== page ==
Sex workers reveal how they're getting creative after brothel shutdown

Penny Burfitt
Lifestyle & Entertainment Producer
Alice Little, the USA's highest-paid legal sex worker, says workers are getting creative as brothels shut down. Photo: Instagram/thealicelittleofficial

Sex workers have revealed the ways they are getting creative in the time of coronavirus, as lockdowns see brothels, strip clubs and other venues closed in Australia and around the world.

With some experts concerned sex workers will be unable to earn or access welfare payments in Australia, many workers are now turning to alternative online work in a bid to keep their incomes coming.

Alice Little, America’s highest-paid sex worker, tells Yahoo Lifestyle the pandemic is an opportunity for many workers to return to old specialties.

“Everyone including the legal sex workers are going to have to be willing to pivot into new opportunities and adapt at least in the short term to the fact that right now the most responsible thing we can do is practise social distancing,” she says, adding there’s ‘all sorts’ of innovations happening.

In the US, full-service sex work is only legal in some parts of Nevada.

In Australia, sex work is legal in the ACT and largely legal (brothels and private work) in Queensland, NSW and Victoria. In South Australia and Western Australia brothels are illegal, and sex work is criminalised. Tasmania and the Northern Territory have very specific regulations around legal sex work.

A brave new online world

Alice has swapped to online dates with clients. photo: Instagram/thealicelittleofficial

Alice says in light of the lockdown many co-workers have returned to old lines of work, with a huge focus on online porn, web cam live videos and phone sex.

“Some of my co-workers are very well known porn stars so they are switching their focus to create online content within those spaces,” she says, adding others are turning to in-person online services.

“I have some ladies who had previously worked as cam girls who are working to reintroduce themselves into that part of the world.”

As for her own work, she is moving dates online, saying that other ladies are focusing on modelling opportunities.

“Some guests are choosing to set up virtual video dates,” she says, explaining that she will often set up a picnic with food and wine, or watch a movie with someone via video link.

“[We’re] really taking advantage of technology in creative ways.”

Online services like porn and web cams are spiking. Photo: Getty Images

Rosie Renee, a WA-based cam girl told Yahoo Lifestyle ‘many new faces are now entering into online sex work’.

Adult film stars Kate Kennedy and Joslyn Jane both told the New York Post they are seeing a huge jump in subscribers and income, as well as new playing joining the online camming world.

Dr Alice Orchiston is a lecturer at the University of NSW and an expert in sex industry law, she says the move to online is the right one as in-person services are no longer safe.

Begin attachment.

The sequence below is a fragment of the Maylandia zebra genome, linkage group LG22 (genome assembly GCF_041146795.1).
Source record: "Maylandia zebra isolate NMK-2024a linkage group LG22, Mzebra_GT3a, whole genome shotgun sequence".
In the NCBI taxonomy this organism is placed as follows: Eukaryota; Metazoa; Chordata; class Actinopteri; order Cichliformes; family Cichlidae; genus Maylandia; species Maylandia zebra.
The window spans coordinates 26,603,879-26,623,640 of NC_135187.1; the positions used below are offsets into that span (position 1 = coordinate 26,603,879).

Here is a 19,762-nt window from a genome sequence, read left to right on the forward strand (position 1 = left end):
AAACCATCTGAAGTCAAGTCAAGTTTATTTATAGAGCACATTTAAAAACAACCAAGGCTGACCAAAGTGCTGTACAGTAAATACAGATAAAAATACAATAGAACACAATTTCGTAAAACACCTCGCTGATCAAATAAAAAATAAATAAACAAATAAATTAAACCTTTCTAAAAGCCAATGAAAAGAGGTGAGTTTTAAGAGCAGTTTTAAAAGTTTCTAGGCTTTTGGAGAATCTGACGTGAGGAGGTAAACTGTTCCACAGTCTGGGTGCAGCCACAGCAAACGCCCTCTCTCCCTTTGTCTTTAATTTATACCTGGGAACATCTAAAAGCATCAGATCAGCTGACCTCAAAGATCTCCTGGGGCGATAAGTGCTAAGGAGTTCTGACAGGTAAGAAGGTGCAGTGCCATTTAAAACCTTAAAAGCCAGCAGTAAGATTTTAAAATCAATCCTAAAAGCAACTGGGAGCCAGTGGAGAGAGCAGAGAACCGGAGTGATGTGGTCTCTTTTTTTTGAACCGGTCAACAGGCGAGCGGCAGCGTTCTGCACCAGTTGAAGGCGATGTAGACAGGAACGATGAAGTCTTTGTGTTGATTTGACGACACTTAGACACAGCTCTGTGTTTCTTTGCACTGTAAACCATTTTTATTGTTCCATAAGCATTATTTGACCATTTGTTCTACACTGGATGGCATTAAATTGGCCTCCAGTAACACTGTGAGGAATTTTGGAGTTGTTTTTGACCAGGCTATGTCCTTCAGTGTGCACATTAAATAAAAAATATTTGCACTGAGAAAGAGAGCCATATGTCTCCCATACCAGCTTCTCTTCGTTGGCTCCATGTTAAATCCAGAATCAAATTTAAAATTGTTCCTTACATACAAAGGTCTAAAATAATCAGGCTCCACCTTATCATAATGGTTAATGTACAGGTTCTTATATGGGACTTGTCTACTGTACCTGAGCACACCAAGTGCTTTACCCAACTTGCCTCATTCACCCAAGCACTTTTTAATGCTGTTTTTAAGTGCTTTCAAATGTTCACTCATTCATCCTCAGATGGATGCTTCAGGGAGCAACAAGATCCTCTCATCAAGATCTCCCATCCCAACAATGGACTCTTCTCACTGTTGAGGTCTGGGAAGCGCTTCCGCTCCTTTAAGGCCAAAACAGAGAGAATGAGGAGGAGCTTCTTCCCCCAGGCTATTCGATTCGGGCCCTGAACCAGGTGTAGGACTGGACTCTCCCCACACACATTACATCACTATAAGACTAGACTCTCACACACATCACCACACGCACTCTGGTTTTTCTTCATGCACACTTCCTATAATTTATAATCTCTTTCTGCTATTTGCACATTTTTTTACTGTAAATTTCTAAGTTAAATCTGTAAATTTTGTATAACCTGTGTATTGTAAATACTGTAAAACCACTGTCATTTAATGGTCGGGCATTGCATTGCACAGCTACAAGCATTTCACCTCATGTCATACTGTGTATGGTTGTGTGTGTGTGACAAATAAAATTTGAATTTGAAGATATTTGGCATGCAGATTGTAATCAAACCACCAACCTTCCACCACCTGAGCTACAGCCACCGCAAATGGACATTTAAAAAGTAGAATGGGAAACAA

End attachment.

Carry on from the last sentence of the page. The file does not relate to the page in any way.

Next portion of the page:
“The best way to reduce transmission is to no longer provide in-person sexual services,” she says. “The virus can be transmitted via mucus, saliva and faecal matter, and it’s impossible to maintain a safe distance while having sex”.

Going online a unique risk for some

Aussie Taylor Tara says switching to online is far from simple for many. Photo: Supplied

Mature sex worker Taylor Tara, however, tells Yahoo Lifestyle she is now seeking alternative income after she decided her in-person services were no longer safe, but says for many, swapping to online work is not as simple as it may seem.

“A lot of people have changed to camming, but having said that if they don’t have somewhere to work to do that, if they're a home person or they have kids, they can’t do that from home,” she points out.

Alice agrees, saying different kinds of sex work are seriously misunderstood by many.

“There is a dramatic difference in the different lines of sex work,” she says.

“To be a legal full-service sex worker doesn’t mean you’re going to make a great cam girl or phone operator.”

Dr Orchiston points out that for many, the swap to online is not an option, given the stigma and exposure for workers who keep their sex work a secret.

“It will be very difficult for many sex workers to do video because it exposes them to risk of being recorded or screenshotted and many keep their work a secret,” she says. “In addition, some may not have access to places where they could film or livestream because they live with other people.”

Pornhub reported a spike of 14% in Italy following the lockdown, and online cam workers have also revealed a spike in business.

Unexpected shift

Alice says demand for very basic connection is set to increase after the pandemic. Photo: Instagram/ thealicelittleofficial

Perhaps most surprising is how demand is changing under the unprecedented global shutdown.

Alice says she has noticed a marked difference in what it is her clients are looking for these days.

“Previously people would ask for threesomes or costumes [for example],” she says. “At this point, we’re seeing people go from a want or a desire to a really specific need, and that’s that of intimacy.”

She says many of her clients have reached out with surprisingly simple requests.

“Many of my guests are emailing me saying just as soon as this is over, all I want to do is lay in bed and cuddle,” she says. “[They] just want to be held.”

“Right now as physical touch is becoming increasingly rare, people aren’t getting that very real need met.”

She says she expects there will be a surge in very simple services after the pandemic.

“We are all going to feel the very real effects of being isolated,” she says.

“I expect there to be, on the other end of this, an increase in demand for legal sex workers, and an increase in those seeking simple touch. Not even sexual, but just the raw feeling of it.”

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